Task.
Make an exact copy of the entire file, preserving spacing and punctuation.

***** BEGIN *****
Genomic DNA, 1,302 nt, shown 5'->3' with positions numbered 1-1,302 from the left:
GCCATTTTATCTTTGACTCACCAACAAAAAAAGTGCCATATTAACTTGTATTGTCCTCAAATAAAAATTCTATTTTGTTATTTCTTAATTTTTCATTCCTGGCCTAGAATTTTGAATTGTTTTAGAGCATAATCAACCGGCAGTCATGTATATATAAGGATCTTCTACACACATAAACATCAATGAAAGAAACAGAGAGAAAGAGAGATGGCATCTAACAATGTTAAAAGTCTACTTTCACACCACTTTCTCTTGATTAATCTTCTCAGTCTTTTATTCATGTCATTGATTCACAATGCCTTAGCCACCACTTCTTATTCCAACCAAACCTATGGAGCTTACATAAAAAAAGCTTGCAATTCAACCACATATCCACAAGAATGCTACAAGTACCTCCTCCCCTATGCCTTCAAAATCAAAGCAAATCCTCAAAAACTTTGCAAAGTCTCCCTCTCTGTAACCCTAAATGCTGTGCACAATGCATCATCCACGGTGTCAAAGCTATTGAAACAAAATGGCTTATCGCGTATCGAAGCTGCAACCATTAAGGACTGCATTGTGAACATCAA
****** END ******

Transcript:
Genomic DNA, 1,302 nt, shown 5'->3' with positions numbered 1-1,302 from the left:
GCCATTTTATCTTTGACTCACCAACAAAAAAAGTGCCATATTAACTTGTATTGTCCTCAAATAAAAATTCTATTTTGTTATTTCTTAATTTTTCATTCCTGGCCTAGAATTTTGAATTGTTTTAGAGCATAATCAACCGGCAGTCATGTATATATAAGGATCTTCTACACACATAAACATCAATGAAAGAAACAGAGAGAAAGAGAGATGGCATCTAACAATGTTAAAAGTCTACTTTCACACCACTTTCTCTTGATTAATCTTCTCAGTCTTTTATTCATGTCATTGATTCACAATGCCTTAGCCACCACTTCTTATTCCAACCAAACCTATGGAGCTTACATAAAAAAAGCTTGCAATTCAACCACATATCCACAAGAATGCTACAAGTACCTCCTCCCCTATGCCTTCAAAATCAAAGCAAATCCTCAAAAACTTTGCAAAGTCTCCCTCTCTGTAACCCTAAATGCTGTGCACAATGCATCATCCACGGTGTCAAAGCTATTGAAACAAAATGGCTTATCGCGTATCGAAGCTGCAACCATTAAGGACTGCATTGTGAACATCAA